Nothing but sharp stones, similar to bones
Guillaume Apollinaire was stationed in February 1915 not far from where my father and I visited recently — the edge of Provence along the Rhone River between Martigues in the north. To Apollinaire that country was "like a skeleton. It's just like a graveyard. Nothing but sharp stones, similar to bones." Charles Dickens steamed down (we went up) the Rhone from Lyon and got to Avignon, where we also stopped and walked around and through the medieval walls. Dickens noticed the distinct color and his remark, when fitted together with Apollinaire (even the tone is the same somehow), tells better than photographs what the pervasive coloring of the region is. If it's been sunny a few days (as it was for us, happily), I'm referring to a hue you can still see after you close your eyes. "The broken bridge of Avignon," Dickens wrote, "and all the city baking in the sun; yet with an under-done-pie-crust, battlemented wall, that never will be brown, though it bake for centuries." That just it, it seems to me. The sense one gets is of a under-done/not-quite brown. With limestone gray-brown, sandy orange, dull green-grey (a landscape with chestnut trees and maybe some olives), etc.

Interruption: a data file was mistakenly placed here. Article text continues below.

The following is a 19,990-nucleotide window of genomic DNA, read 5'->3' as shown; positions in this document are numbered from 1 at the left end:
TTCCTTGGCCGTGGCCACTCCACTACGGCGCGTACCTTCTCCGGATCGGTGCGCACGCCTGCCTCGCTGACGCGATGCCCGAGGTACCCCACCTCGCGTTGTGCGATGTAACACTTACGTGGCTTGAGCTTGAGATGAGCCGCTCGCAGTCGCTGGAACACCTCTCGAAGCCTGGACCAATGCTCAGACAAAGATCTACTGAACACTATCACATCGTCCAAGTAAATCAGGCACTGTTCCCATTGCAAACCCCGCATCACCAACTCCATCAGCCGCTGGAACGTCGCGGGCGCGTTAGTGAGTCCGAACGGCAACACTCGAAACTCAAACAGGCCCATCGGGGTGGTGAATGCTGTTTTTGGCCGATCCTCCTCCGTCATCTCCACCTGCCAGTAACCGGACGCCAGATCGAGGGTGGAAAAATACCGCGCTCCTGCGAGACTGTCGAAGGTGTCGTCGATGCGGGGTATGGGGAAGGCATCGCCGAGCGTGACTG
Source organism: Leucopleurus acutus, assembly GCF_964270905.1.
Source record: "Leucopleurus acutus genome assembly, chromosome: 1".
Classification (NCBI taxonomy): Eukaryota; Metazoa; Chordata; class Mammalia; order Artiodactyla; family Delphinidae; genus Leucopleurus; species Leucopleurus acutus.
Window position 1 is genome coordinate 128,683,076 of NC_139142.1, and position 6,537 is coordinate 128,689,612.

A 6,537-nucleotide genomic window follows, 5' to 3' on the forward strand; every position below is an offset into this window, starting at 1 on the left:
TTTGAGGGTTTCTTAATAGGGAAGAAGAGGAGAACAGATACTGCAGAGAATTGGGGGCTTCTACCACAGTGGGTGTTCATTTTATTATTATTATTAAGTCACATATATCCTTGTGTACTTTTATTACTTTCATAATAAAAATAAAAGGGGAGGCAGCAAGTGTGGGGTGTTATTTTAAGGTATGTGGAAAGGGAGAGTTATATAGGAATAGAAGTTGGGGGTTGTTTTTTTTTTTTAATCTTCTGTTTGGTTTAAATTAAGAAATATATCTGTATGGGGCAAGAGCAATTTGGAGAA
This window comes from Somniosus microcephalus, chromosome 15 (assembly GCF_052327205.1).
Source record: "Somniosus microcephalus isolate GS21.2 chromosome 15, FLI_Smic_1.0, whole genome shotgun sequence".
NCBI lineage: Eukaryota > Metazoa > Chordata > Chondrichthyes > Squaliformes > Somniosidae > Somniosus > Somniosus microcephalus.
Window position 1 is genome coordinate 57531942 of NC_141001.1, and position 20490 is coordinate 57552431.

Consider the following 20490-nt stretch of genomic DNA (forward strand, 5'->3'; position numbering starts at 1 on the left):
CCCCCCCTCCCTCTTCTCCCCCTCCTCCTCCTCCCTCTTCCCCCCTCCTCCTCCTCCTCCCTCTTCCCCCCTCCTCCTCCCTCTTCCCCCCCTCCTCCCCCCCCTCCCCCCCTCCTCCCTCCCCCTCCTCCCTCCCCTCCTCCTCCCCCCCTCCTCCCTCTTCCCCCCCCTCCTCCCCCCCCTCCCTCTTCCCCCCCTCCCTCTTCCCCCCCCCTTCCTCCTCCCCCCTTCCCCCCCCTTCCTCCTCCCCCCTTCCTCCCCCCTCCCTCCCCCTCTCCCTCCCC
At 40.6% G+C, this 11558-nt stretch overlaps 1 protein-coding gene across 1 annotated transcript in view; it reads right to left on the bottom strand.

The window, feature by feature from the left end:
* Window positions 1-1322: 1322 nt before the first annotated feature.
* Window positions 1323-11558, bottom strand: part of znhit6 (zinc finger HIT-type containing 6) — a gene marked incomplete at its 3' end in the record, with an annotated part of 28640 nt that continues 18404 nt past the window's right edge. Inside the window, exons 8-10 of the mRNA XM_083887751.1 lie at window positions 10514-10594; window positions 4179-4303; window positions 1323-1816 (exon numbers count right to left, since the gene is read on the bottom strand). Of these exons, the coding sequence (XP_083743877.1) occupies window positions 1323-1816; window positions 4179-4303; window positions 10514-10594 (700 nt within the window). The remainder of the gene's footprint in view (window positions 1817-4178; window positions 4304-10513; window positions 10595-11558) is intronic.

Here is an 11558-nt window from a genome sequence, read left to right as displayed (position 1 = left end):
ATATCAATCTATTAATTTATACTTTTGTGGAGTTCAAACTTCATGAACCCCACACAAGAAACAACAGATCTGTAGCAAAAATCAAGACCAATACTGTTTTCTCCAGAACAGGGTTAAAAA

More photos from the trip.